Mother and a Monk.

Friday, November 23, 2012

I have a small library of self-help books (because I love them,)
where other peoples' knowledge, beliefs and confidence, 
give light to MY intuitions about life and provide me with beautiful insights,
let's be honest,
much cooler than my own.
Tucked in between my inspirational readings is a small intrigue for Deepak Chopra and his teachings.
I'm hardly a 'follower,' haven't seen any of his millions of interviews, just have a few books and really like and connect with what he has to say.
When I heard his son did a documentary on him, I had to watch.
I don't normally take the time to SIT during the day. 
That's preposterous.
Mostly because I have too much I want and am trying to do.
Partly because, if I do, I'll pass out.
But this day I decided to sit.  Take a break and watch.
It was VERY interesting.  Learned some things about Deepak I didn't know.
Oddly, something even MORE came out of it.
I turned the TV off and sat there.  Thinking about monks.
(Deepak was invited to an Ashram in Thailand to become ordained as a Buddhist monk.)
I've always been SO enthralled with the quiet life of monks.
The solitude that envelopes their serene landscape like a blanket each day.
Their walking meditations along the mountainside, wearing nothing but robes and the skin on their feet.
Sitting, breathing and meditating for HOURS on end.
It has always seemed so lovely, so peaceful, so ENLIGHTENING to me to be able to live that way and devote your life to living peacefully.
You know what's enlightening?
Being a mom. 
At first glance a comparison between the two lives, well, seems ridiculous.
You can't compare these two worlds that seem to exist on opposite ends of the spectrum.
My life is loud, stinky, chaotic. . .it's every emotion you could possibly ever feel, every day.
To feel 'zen" on a Monday is out of the question.  Or longer than three minutes at a time,
where ANY silence is ALWAYS interrupted by a whining voice, a temper tantrum or someone who needs help wiping their butt.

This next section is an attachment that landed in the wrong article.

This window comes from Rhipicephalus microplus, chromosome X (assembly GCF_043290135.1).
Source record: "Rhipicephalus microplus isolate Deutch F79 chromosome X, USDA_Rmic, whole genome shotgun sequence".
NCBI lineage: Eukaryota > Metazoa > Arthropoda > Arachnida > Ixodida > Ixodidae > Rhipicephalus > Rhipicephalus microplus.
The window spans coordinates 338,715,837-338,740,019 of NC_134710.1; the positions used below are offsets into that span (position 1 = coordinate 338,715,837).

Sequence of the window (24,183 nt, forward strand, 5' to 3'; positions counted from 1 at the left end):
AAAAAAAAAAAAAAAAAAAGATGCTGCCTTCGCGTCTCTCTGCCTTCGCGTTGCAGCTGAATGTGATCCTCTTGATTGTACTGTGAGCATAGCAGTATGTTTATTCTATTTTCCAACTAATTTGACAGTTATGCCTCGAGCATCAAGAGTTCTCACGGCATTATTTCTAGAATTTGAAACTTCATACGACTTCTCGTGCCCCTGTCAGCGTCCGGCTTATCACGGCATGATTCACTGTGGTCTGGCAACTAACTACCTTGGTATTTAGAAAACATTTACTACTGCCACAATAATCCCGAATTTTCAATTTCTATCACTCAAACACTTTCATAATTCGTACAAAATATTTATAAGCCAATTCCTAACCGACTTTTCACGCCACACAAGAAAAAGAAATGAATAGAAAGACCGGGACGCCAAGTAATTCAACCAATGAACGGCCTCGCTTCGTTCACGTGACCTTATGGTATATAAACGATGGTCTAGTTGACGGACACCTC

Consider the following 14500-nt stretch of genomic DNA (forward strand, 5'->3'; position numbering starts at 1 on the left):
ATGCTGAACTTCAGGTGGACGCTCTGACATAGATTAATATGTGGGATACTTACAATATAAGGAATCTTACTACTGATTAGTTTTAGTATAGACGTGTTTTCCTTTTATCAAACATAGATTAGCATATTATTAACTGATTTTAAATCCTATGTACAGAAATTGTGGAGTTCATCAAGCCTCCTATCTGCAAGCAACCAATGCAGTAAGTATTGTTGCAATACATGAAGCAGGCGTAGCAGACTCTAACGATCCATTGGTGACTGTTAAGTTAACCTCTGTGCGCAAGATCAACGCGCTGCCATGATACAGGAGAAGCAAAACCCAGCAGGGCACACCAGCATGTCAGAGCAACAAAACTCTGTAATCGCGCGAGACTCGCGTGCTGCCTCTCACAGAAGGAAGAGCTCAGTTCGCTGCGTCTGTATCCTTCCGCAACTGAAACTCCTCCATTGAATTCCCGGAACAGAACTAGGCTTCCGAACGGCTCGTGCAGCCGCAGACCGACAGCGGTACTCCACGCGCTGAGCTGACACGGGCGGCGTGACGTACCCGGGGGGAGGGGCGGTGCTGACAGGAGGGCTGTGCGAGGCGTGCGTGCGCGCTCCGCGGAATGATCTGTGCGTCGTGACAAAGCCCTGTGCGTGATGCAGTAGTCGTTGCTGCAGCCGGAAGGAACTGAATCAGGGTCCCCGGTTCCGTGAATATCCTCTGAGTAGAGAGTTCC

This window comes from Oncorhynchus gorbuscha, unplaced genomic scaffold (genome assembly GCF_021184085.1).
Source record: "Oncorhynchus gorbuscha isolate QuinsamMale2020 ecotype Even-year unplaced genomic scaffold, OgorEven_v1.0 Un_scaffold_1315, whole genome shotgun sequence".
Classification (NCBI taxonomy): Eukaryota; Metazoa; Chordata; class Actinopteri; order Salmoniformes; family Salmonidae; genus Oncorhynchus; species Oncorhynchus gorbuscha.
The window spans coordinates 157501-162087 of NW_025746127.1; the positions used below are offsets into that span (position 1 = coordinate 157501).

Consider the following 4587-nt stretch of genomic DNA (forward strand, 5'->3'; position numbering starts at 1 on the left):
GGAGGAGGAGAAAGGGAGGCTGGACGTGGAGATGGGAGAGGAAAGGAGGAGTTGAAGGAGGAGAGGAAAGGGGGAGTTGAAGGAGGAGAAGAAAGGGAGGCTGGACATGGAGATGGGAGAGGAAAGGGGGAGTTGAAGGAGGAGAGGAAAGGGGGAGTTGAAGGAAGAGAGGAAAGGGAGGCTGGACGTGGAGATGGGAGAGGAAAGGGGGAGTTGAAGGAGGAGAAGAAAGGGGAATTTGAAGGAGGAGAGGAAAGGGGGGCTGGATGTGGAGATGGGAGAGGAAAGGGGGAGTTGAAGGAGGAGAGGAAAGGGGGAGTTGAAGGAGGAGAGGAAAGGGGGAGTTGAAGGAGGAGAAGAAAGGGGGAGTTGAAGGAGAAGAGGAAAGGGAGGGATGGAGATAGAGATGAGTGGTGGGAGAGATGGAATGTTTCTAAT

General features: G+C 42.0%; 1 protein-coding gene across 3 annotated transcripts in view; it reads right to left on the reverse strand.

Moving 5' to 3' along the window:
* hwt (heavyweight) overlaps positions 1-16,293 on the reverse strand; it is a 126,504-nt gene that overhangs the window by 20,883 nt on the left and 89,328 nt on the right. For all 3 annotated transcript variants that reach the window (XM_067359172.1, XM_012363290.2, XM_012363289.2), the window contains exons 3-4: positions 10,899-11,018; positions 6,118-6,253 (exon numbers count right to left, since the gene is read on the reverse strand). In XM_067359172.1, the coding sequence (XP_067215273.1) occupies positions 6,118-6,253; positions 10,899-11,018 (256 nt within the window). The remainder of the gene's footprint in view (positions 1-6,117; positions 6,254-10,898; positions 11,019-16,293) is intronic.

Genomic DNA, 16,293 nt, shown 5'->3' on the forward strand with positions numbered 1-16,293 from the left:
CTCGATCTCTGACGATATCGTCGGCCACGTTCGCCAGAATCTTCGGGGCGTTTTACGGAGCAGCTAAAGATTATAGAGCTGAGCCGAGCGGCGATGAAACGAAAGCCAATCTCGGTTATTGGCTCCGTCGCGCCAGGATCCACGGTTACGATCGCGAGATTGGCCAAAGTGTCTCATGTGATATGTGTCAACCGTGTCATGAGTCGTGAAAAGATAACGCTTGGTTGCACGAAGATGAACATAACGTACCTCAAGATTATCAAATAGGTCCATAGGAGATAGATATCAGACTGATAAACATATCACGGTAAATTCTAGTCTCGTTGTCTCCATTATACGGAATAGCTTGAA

I highly doubt a sweet Buddhist monk could cross over into my world,
and keep his shit together.
The first five minutes of the hours between 4-7pm, would send him running barefoot back to the hills from which he came, probably tripping over a wayward pink winter boot, catching his robes on the plastic sword of my 4-year-old stuck in the safety locks of the kitchen cabinets.
Not so enlightened now, are we?
So what is real and true, I asked myself?
The life of a wandering mother?  Pacing the tiles of her cold, sticky kitchen floor?
Or a monk?  Padding the trails of a mountaintop?
If anything, the life of a mother, minus the robes and bare feet, chanting and all that, seems to me far more enlightening then walking through a Zen garden.
The values of life that monks spend days on end understanding and accepting,
we learn quickly, as mothers.
We are forced daily to understand and accept the idea of impermanence.
That nothing lasts. 
That the babies we held so closely for so long, eventually leave us and don't need us like they used to.
Motherhood teaches us daily, what it means to be patient.  Loving.  Kind.  
Understanding and accepting, in the midst of rage, frustration, anger and sadness.
How to summon up a little more of each, when we feel we have nothing left to give.
The life of a monk, to me, couldn't be more contradictory to my own life, most days.
I don't doubt the mountains, the ocean waves, nature in all it's glory in those far-off, beautiful, sheltered places, could provide some sort of clarity, answers and love from the universe.  That those magnificent landscapes won't move you to tears with all their splendor. 
But you can't say, as a mother, that you've watched a baby being born, had one pulled from your own body no less, laid across your chest in all its innocence, that it's not the most beautiful thing you've ever seen.  
You can't deny, as a mother, in that moment, that the landscape of your life has changed forever, for good,
no matter how rough, raw and pain-filled delivering that one little body in to the world may be.
To not, even for a moment, see, FEEL and believe that God or something SO much bigger than you, really does exist.
If you were asleep at all before motherhood, seeking 'consciousness?'